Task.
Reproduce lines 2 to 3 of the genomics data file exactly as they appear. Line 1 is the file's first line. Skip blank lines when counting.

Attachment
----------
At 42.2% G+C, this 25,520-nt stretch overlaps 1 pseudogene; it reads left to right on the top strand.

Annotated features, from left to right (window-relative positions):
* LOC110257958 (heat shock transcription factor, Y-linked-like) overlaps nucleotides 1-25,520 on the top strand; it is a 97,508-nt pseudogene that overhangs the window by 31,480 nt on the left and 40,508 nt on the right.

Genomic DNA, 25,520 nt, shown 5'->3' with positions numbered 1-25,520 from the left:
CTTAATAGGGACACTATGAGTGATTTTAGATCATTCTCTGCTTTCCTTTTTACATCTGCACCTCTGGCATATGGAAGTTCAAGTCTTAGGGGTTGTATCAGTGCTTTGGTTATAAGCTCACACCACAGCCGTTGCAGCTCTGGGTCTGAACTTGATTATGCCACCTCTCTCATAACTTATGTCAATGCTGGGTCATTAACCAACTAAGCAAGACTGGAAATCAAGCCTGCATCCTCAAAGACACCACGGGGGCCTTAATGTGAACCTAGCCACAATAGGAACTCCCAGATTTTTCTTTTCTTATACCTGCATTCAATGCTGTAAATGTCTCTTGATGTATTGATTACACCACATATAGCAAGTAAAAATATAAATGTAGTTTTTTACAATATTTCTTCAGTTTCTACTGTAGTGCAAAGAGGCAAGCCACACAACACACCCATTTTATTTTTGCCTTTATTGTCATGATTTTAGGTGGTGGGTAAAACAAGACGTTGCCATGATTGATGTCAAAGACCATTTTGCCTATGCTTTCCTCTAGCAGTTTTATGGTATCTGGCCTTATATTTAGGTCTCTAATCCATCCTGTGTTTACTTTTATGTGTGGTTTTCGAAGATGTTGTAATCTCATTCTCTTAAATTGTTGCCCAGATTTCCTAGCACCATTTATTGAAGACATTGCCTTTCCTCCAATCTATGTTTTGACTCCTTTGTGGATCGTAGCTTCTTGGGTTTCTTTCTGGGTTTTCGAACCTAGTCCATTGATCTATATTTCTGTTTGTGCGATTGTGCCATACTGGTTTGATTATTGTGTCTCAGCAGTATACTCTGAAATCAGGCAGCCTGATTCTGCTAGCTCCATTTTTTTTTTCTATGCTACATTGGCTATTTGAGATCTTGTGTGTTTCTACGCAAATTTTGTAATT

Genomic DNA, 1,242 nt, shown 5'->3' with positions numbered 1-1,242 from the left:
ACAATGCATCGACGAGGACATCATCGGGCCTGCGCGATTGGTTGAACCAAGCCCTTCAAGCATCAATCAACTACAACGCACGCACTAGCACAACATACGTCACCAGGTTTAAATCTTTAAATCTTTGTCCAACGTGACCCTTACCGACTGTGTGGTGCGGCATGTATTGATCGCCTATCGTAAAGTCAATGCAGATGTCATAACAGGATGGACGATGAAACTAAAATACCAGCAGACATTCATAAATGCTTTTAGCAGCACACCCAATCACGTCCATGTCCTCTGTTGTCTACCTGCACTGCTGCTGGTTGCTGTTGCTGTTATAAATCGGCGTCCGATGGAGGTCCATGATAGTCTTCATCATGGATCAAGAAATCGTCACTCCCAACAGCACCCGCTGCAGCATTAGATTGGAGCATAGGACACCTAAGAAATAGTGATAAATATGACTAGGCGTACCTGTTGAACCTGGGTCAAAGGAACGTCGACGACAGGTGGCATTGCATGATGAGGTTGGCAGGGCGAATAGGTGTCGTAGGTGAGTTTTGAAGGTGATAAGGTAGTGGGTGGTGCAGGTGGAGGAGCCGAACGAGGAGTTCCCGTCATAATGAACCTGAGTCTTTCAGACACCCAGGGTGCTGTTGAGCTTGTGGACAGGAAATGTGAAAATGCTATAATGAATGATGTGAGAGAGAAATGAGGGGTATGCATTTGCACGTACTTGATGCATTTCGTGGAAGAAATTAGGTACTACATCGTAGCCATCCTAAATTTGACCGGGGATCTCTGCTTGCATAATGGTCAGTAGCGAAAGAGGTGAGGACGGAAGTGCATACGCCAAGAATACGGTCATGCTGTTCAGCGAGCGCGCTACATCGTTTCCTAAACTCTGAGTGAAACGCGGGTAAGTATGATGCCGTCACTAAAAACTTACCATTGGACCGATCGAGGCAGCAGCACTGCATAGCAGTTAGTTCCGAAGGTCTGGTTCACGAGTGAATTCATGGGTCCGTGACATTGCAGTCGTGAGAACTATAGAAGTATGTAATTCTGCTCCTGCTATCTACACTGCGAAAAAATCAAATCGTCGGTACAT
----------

Annotated features, from left to right (window-relative positions):
* LOC110257958 (heat shock transcription factor, Y-linked-like) overlaps nucleotides 1-25,520 on the top strand; it is a 97,508-nt pseudogene that overhangs the window by 31,480 nt on the left and 40,508 nt on the right.